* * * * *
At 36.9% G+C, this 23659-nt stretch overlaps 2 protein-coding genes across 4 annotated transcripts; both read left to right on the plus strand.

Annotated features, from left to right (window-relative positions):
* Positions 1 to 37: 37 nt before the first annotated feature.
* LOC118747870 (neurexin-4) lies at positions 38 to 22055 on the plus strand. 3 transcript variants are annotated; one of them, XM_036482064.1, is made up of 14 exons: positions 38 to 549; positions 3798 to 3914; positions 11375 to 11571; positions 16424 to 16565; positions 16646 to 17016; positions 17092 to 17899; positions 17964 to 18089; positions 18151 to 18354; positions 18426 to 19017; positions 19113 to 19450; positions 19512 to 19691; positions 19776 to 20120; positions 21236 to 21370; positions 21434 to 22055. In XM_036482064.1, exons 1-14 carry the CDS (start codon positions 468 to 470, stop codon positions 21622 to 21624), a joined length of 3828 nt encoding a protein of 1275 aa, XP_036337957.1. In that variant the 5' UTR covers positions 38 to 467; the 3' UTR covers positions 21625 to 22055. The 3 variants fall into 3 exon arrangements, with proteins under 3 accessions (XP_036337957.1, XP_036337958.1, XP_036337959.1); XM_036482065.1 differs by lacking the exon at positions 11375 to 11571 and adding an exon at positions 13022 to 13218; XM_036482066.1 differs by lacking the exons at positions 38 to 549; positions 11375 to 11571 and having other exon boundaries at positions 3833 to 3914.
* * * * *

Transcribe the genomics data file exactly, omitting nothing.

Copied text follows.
At 36.9% G+C, this 23659-nt stretch overlaps 2 protein-coding genes across 4 annotated transcripts; both read left to right on the plus strand.

Annotated features, from left to right (window-relative positions):
* Positions 1 to 37: 37 nt before the first annotated feature.
* LOC118747870 (neurexin-4) lies at positions 38 to 22055 on the plus strand. 3 transcript variants are annotated; one of them, XM_036482064.1, is made up of 14 exons: positions 38 to 549; positions 3798 to 3914; positions 11375 to 11571; positions 16424 to 16565; positions 16646 to 17016; positions 17092 to 17899; positions 17964 to 18089; positions 18151 to 18354; positions 18426 to 19017; positions 19113 to 19450; positions 19512 to 19691; positions 19776 to 20120; positions 21236 to 21370; positions 21434 to 22055. In XM_036482064.1, exons 1-14 carry the CDS (start codon positions 468 to 470, stop codon positions 21622 to 21624), a joined length of 3828 nt encoding a protein of 1275 aa, XP_036337957.1. In that variant the 5' UTR covers positions 38 to 467; the 3' UTR covers positions 21625 to 22055. The 3 variants fall into 3 exon arrangements, with proteins under 3 accessions (XP_036337957.1, XP_036337958.1, XP_036337959.1); XM_036482065.1 differs by lacking the exon at positions 11375 to 11571 and adding an exon at positions 13022 to 13218; XM_036482066.1 differs by lacking the exons at positions 38 to 549; positions 11375 to 11571 and having other exon boundaries at positions 3833 to 3914.